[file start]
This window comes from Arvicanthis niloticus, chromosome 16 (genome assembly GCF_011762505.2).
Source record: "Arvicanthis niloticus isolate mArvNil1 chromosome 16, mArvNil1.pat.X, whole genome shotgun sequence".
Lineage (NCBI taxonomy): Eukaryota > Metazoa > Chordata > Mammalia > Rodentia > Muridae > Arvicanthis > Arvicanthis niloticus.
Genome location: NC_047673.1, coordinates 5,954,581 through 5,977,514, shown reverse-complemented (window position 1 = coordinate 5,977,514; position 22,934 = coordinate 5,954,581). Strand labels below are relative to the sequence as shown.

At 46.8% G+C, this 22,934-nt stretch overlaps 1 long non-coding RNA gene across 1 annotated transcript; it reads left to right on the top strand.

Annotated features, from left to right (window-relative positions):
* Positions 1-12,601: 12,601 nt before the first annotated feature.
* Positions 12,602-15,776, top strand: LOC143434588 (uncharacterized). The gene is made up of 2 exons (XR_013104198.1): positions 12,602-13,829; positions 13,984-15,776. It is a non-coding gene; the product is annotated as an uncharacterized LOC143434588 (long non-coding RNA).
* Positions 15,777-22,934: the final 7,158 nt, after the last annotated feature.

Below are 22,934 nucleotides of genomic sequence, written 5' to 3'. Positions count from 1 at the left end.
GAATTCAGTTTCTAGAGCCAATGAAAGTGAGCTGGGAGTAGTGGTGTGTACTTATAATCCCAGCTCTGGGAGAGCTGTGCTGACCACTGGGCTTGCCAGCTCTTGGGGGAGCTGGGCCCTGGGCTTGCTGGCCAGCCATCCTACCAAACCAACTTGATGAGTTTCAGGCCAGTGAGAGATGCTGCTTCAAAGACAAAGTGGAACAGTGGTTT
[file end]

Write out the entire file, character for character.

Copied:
This window comes from Arvicanthis niloticus, chromosome 16 (genome assembly GCF_011762505.2).
Source record: "Arvicanthis niloticus isolate mArvNil1 chromosome 16, mArvNil1.pat.X, whole genome shotgun sequence".
Lineage (NCBI taxonomy): Eukaryota > Metazoa > Chordata > Mammalia > Rodentia > Muridae > Arvicanthis > Arvicanthis niloticus.
Genome location: NC_047673.1, coordinates 5,954,581 through 5,977,514, shown reverse-complemented (window position 1 = coordinate 5,977,514; position 22,934 = coordinate 5,954,581). Strand labels below are relative to the sequence as shown.

At 46.8% G+C, this 22,934-nt stretch overlaps 1 long non-coding RNA gene across 1 annotated transcript; it reads left to right on the top strand.

Annotated features, from left to right (window-relative positions):
* Positions 1-12,601: 12,601 nt before the first annotated feature.
* Positions 12,602-15,776, top strand: LOC143434588 (uncharacterized). The gene is made up of 2 exons (XR_013104198.1): positions 12,602-13,829; positions 13,984-15,776. It is a non-coding gene; the product is annotated as an uncharacterized LOC143434588 (long non-coding RNA).
* Positions 15,777-22,934: the final 7,158 nt, after the last annotated feature.

Below are 22,934 nucleotides of genomic sequence, written 5' to 3'. Positions count from 1 at the left end.
GAATTCAGTTTCTAGAGCCAATGAAAGTGAGCTGGGAGTAGTGGTGTGTACTTATAATCCCAGCTCTGGGAGAGCTGTGCTGACCACTGGGCTTGCCAGCTCTTGGGGGAGCTGGGCCCTGGGCTTGCTGGCCAGCCATCCTACCAAACCAACTTGATGAGTTTCAGGCCAGTGAGAGATGCTGCTTCAAAGACAAAGTGGAACAGTGGTTT